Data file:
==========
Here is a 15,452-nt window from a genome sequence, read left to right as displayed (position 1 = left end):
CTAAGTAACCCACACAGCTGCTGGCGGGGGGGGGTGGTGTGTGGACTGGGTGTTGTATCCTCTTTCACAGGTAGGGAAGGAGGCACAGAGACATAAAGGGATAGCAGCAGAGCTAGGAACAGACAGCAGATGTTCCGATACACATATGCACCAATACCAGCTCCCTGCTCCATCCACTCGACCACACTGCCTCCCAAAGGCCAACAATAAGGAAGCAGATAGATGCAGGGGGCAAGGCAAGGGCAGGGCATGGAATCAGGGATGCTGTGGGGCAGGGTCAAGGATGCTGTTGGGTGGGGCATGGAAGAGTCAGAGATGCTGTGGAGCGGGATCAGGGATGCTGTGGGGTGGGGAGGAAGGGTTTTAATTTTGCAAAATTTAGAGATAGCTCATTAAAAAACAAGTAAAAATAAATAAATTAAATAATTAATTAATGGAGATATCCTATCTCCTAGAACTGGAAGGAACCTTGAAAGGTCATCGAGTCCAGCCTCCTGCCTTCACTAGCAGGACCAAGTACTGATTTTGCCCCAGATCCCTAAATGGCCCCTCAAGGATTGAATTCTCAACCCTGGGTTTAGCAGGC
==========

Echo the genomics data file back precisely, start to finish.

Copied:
Here is a 15,452-nt window from a genome sequence, read left to right as displayed (position 1 = left end):
CTAAGTAACCCACACAGCTGCTGGCGGGGGGGGGTGGTGTGTGGACTGGGTGTTGTATCCTCTTTCACAGGTAGGGAAGGAGGCACAGAGACATAAAGGGATAGCAGCAGAGCTAGGAACAGACAGCAGATGTTCCGATACACATATGCACCAATACCAGCTCCCTGCTCCATCCACTCGACCACACTGCCTCCCAAAGGCCAACAATAAGGAAGCAGATAGATGCAGGGGGCAAGGCAAGGGCAGGGCATGGAATCAGGGATGCTGTGGGGCAGGGTCAAGGATGCTGTTGGGTGGGGCATGGAAGAGTCAGAGATGCTGTGGAGCGGGATCAGGGATGCTGTGGGGTGGGGAGGAAGGGTTTTAATTTTGCAAAATTTAGAGATAGCTCATTAAAAAACAAGTAAAAATAAATAAATTAAATAATTAATTAATGGAGATATCCTATCTCCTAGAACTGGAAGGAACCTTGAAAGGTCATCGAGTCCAGCCTCCTGCCTTCACTAGCAGGACCAAGTACTGATTTTGCCCCAGATCCCTAAATGGCCCCTCAAGGATTGAATTCTCAACCCTGGGTTTAGCAGGC